Five copies of the same button equally spaced on the scene.

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Finalizing the site menu by swapping the button symbols

You will see now how easy it is to place every menu button in its right place. I love Flash! It is wonderful and really easy to work with 🙂

24 Click once with the Selection tool (B) on the second button from the left. Go to the Properties panel and press the "Swap" button.

The button for swapping symbols on the scene.

25 In the window that appears, select gallery button and click OK.

The Swap Symbol dialog.

Repeat this procedure 3 more times for each of the remaining buttons. In the end, you will have all the particular buttons required for your flash website menu on the stage.

The finalized web site menu.

After finishing the part of the menu that will server to navigate through your Flash site, you are going to create the menu's mirrored reflection.

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Making the reflection of the menu

26 Select all of the buttons on the stage. Do this with the Selection tool (V). Click somewhere outside the buttons (for example, on the top left of the menu) and drag your mouse to encompass all of them.

27 Copy the buttons (Ctrl+C) and paste them in place (Ctrl+Shift+V).

28 While holding Shift press the down arrow 3 times to move the copies down 30 pixels from the original symbols.

Release the Shift key and press only the down arrow key five times. You have moved your button copies exactly 35 pixels downwards.

The copies of the buttons placed below the originals.

If you followed the dimensions I gave you at the outset of this tutorial for creating your buttons, the copies will be now spaced just a few pixels from the originals. This will make for a nice and more realistic mirror reflection effect. Also, you don't want to move your mirrored buttons too far from the real menu, to save space.

29 Keep the copies you just moved down selected. Select Modify > Transform > Flip Vertical.

The menu with its reflection.

You have just made a mirror reflection of the menu. Now ain't that easy? Sure it is 🙂 But let's give it a more realistic look.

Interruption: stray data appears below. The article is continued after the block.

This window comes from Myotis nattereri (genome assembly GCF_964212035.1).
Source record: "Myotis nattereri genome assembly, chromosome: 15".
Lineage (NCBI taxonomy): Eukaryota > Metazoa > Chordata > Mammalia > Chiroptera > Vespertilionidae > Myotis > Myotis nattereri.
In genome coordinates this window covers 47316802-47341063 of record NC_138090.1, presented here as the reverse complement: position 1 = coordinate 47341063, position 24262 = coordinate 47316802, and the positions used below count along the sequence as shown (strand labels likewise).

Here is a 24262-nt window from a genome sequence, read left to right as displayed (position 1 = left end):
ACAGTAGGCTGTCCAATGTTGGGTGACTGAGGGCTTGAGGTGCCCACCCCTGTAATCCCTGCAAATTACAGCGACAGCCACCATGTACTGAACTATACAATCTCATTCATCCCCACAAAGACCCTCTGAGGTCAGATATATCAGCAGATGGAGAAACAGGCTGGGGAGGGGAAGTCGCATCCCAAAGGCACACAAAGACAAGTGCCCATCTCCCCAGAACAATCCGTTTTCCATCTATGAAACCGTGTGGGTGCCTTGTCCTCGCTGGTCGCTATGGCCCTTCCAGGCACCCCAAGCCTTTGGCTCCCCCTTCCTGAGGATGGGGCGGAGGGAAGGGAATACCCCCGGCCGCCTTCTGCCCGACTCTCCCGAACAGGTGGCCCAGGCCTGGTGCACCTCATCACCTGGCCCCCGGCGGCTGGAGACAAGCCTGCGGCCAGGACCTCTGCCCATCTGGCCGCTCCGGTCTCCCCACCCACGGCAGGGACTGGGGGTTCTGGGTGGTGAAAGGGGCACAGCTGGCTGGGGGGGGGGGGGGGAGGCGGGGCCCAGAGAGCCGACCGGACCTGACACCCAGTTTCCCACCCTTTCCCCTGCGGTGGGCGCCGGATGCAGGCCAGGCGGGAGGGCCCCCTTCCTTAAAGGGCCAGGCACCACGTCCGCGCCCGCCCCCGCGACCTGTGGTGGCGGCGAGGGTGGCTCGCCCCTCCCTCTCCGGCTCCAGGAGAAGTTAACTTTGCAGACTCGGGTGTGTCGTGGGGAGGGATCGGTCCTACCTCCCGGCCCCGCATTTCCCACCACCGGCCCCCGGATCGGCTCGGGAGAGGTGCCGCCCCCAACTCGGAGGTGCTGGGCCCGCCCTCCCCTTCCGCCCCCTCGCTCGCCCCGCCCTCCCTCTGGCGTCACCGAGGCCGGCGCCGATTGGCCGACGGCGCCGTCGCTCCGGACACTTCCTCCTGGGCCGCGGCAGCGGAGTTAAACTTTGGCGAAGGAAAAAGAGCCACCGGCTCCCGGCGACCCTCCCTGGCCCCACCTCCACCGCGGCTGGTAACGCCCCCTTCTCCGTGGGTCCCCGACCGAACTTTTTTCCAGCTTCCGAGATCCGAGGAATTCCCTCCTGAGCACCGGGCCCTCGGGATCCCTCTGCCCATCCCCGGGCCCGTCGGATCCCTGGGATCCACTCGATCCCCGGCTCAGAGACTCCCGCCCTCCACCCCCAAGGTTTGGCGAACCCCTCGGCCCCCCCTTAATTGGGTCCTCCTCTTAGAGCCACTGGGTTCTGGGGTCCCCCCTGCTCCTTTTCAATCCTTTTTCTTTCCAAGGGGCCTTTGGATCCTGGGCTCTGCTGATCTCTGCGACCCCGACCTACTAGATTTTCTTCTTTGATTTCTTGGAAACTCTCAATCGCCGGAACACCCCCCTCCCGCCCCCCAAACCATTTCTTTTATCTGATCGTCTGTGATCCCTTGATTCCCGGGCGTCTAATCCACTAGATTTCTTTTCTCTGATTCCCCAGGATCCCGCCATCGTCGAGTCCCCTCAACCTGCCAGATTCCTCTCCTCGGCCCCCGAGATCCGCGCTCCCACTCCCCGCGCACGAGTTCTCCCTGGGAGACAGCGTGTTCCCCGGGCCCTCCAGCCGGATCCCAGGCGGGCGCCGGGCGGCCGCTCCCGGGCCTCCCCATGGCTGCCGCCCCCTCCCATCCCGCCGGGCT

30 You must have your reflection buttons still selected. In the Properties panel, click on the Filters tab (1 in the image below).

Applying a blending filter to the buttons.

Then click on the little blue plus icon (2) and select the "Adjust color" blending filter. The controls for adjusting the colors of your buttons will appear.

By dragging their respective sliders to the left, set the Brightness to -18 and Saturation to -36. Or just enter these values manually in the appropriate fields. Leave the other two values (Contrast and Hue) at zero.

31 Click on the Properties tab (right next to the Filters tab you clicked in the previous step). Select Alpha from the Color menu and set it to 41%.

Lowering the Alpha property of the inversed buttons.

32 Lock the current (menu) layer. Create a new layer between the two existing ones and call it blue background.

A new layer for reflection background.

You will draw a blue gradient here. This will make your navigational header look more realistic and beautiful. Since you already have a sky-like graphic behind your menu, it makes sense to create a reflection of it too.

33 Select the Rectangle tool (R). Block the outline color and select a fill color that is in good contrast with the existing graphical elements. You are doing this only to draw and position your rectangle more easily. You will change its color to a gradient later.